Battery sale shakes up hotel market

The pending sale of the Battery Hotel to MUN is raising questions in the hospitality industry about the number of hotel rooms that will soon be available to visitors.
Players in the St. John's tourism and hospitality industry react to news of the sale of the Battery Hotel to Memorial University. 16:31

The pending sale of the Battery Hotel to Memorial University is raising questions among some in the tourism industry who are worried about the loss of hotel rooms.

Cathy Duke, the CEO of Destination St. John's which markets the city as a tourism destination, said news of the deal came as a big surprise. 

"We were speculating about the purchaser for the hotel," said Duke. "Certainly we would have hoped to see it redeveloped and expanded for a hotel property. That's always good for our business."

If The Battery ceases to be a hotel, 125 hotel rooms will dissapear.

"The level of awareness of Newfoundland and Labrador as a tourism destination is growing rapidly," said Duke. "So there is a very high demand in the city right now for hotel rooms, and certainly in peak periods the demand does exceed the supply."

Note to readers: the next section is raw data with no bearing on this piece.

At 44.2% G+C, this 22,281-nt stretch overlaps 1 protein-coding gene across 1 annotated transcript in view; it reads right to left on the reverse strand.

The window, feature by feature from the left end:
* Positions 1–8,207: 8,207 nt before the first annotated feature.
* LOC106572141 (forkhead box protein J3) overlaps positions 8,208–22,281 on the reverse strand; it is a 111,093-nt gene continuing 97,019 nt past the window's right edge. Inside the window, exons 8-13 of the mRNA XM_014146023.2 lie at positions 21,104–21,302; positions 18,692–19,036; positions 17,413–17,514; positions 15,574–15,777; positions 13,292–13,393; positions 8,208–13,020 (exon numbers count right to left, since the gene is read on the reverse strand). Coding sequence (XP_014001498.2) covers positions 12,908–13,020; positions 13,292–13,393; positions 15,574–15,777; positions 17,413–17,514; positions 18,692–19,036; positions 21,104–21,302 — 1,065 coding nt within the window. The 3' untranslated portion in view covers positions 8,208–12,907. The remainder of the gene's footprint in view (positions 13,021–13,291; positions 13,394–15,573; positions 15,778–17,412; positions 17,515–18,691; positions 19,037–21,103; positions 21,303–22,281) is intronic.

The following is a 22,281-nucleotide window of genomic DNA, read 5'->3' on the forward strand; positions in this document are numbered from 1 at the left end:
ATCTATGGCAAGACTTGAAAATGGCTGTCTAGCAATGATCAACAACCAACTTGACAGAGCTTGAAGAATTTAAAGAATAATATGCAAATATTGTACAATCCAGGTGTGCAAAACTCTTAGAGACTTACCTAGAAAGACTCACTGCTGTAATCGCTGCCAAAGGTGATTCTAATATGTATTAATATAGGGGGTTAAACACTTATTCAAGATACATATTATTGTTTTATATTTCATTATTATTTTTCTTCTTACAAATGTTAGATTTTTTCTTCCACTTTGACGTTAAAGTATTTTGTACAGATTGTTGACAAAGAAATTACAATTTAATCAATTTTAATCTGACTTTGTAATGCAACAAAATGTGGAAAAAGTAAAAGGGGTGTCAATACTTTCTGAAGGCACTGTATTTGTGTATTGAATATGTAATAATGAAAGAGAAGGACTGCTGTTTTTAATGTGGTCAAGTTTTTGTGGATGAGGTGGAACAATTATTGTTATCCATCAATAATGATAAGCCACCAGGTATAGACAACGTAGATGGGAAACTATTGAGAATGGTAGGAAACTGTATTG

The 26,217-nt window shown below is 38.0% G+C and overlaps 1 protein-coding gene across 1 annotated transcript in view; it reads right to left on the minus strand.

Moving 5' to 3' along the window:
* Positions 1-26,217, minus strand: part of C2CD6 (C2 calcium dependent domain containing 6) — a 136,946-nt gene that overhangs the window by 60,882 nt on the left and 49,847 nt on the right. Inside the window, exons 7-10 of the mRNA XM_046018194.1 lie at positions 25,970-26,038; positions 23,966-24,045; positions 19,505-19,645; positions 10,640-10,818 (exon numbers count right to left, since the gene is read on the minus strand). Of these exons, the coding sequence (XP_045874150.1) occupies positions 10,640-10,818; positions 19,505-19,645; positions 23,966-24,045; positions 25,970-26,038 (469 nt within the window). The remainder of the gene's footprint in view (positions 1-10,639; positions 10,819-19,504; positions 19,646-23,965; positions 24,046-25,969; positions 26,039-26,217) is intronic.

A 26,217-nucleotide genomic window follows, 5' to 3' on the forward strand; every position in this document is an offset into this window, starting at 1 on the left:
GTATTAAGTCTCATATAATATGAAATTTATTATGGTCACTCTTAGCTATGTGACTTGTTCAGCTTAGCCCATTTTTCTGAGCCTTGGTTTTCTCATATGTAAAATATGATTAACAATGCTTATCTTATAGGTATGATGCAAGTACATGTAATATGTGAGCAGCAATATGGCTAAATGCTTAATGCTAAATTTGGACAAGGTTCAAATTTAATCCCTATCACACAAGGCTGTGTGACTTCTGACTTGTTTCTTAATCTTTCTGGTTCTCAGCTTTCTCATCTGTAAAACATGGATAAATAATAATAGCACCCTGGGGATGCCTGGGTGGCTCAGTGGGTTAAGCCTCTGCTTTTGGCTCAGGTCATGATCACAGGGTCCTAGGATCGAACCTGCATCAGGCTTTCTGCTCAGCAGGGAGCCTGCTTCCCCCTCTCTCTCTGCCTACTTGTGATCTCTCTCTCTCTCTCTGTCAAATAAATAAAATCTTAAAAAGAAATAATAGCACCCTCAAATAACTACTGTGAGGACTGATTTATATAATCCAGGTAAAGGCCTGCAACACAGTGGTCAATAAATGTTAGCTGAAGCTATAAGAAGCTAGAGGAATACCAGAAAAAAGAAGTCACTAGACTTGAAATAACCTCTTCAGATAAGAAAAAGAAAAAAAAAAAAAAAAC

More hotels planned

However, St. John's city council has approved seven new hotel developments in recent months, with more than 700 new hotel rooms.

A Hilton hotel on Stavanger Drive, and a Marriott hotel replacing the old Travellers Inn on Kenmount Road are under construction.

The Marriott, with 148 rooms, is expected to open in April 2013.

Cathy Duke of Destination St. John's says news of the hotel sale took her by surprise. (CBC)

"You could look at it, January to April, that we'll be down the 125 rooms, but I guess you could say it's still an off-season part of the year," said Greg Fleming, president of the Hotel and Motel Association of Newfoundland and Labrador. 

"So I don't anticipate it being too much of a pinch, maybe in the downtown."

Budget options may be limited

But there may be a pinch for visitors who want to stay downtown on a lower budget.

The Battery has, by far, offered the cheapest rooms in the area.

"The downtown is the more expensive area of any market to visit," acknowledged Fleming. "It's a change, but I think in the end things will work itself out.

"And you never know, there could be more hotel projects in the pipeline."